FIG. 1A is an inset magnifying the terminal strip.
FIG. 2A is a perspective view of a standard flash block jumper block showing the male end of the jumper block.
FIG. 2B is a perspective view of a standard flash block showing the female end of the jumper block programmed for red with three jumper wires.
FIG. 2C is a perspective view of a standard flash block jumper programmed for yellow with three jumper wires.
FIG. 2D is a perspective view of one of the backup flash block connectors constructed in accordance with this invention.
FIG. 3 is a schematic diagram showing the backup controller circuitry.
The preferred embodiment of the present invention is shown generally at 100 in FIG. 1 and indicates a backup controller unit 200, an inverter 300, a battery 400, a series of flash block convertors 211-218, and the inter-connections between the various elements.
The elements shown in FIG. 1 are normally placed within an existing traffic signal control cabinet (not shown). The inverter 300 draws utility power through its AC power cord 302 from an AC outlet 304 inside the traffic signal control cabinet. The backup controller unit 200 has an AC power cord 202 which is inserted into one of the AC outlets 306 on the front panel 308 of the inverter 300. The battery 400 is connected to the inverter 300 by battery cables 404 and 408 from the positive and negative terminals 402 and 406, respectively, of the battery 400 to the inverter's positive and negative DC terminals 310 and 312, respectively. The backup controller 200 has positive and negative DC terminals 208 and 210, respectively, which are connected to the positive and negative DC inverter terminals 310 and 312, respectively, by cables 204 and 206.
Battery 400 is advantageously a gel cell, deep cycle battery. Such batteries are commonly available from several manufacturers. A fully charged battery should normally have between 12.7 to 13 V across its terminals. To prevent connecting the battery backwards, it is advantageous to have the positive terminal larger than the negative terminal. Typically, battery cable 404 is a red, 8 gage cable connecting the positive battery terminal 402 to the positive inverter terminal 310. This red, 8 gage cable has a smaller terminal, 5/16 inch, on one end which is connected to the positive inverter terminal 310 and has a larger terminal, 3/8 inch, at the other end which is connected to the positive battery terminal 402. Similarly, typically, a black, 8 gage battery cable 408 connects the negative battery terminal 406 to the negative inverter terminal 312.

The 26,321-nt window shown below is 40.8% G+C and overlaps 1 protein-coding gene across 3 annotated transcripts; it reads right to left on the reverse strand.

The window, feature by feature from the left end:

A preferred embodiment for the inverter 300 is made by Tripp Lite of Chicago, Ill., and is generally equivalent to their Model APS 750 called the CORONA. As described above, the inverter's power cord 302 is plugged into the AC outlet 304 provided within the existing traffic signal control cabinet. Inverter 300 has a front panel 308 having two AC outlets 306, a three function control switch 314, a line power indicator 316, and a battery power indicator 318. The inverter 300 also has a positive DC terminal 310 and a negative DC terminal 312 to which the battery 400 and backup controller 200 are connected.
The function of inverter 300 is to monitor the AC utility line coming from the AC outlet 304 and supply auxiliary AC and DC power to the controller 200 from battery 400 during blackout conditions. A blackout condition begins when the AC utility line, which typically provides 120 VAC, drops below a preset value (typically 95 VAC). Under blackout conditions the battery 400 will then power the inverter 300, which converts 12 VDC to 120 VAC, at the AC outlets 306 on the face 308 of the inverter 300, which, in turn, supply 120 VAC to the backup controller 200. As long as the inverter 300 is running on battery power the battery power indicator light 318 will illuminate red. A blackout condition ends when the AC utility line provides a voltage above a preset value, in this embodiment 99 VAC, for at least a preset time, in this embodiment five seconds. The preset delay of five seconds avoids recognizing spikes or temporary restorations of power to the AC utility line. After a blackout condition ends, the inverter 300 automatically disconnects power to the AC outlets 306, and instead will begin to recharge the battery 400. Once the normal line voltage is restored, the traffic signal lamps will receive power from the line AC source and function in their usual manner. The line power indicator 316 will illuminate green as long as normal AC line power is present at outlet 304.
The inverter 300 has a three function control switch 314 on the front panel 318. If the control switch 314 is in the up position, the first of its three positions, the inverter 300 is in the automatic mode. In the "automatic" mode, the inverter 300 monitors the utility line power from the AC outlet 304 provided within the control cabinet, recharges the battery 400, and supplies no power to its AC outlets 306. When a blackout condition occurs, the battery 400 will automatically power the inverter 300, and the AC outlets 306 will supply auxiliary AC power, as described above. The inverter 300 will typically be left in this "automatic" mode. If the control switch 314 is changed in the center position, to the second of its three positions, then it is in the "off" mode. The "off" mode turns both the inverter 300 off and thus the battery 400 is not recharged and the AC outlets 306 are not supplied power. If the control switch 314 is changed to its down position, the third of its three positions, then the inverter 300 is in the "battery recharge" mode. In both the "off" mode and the "battery recharge" mode, the battery 400 will not power the AC outlets 306 during a blackout condition.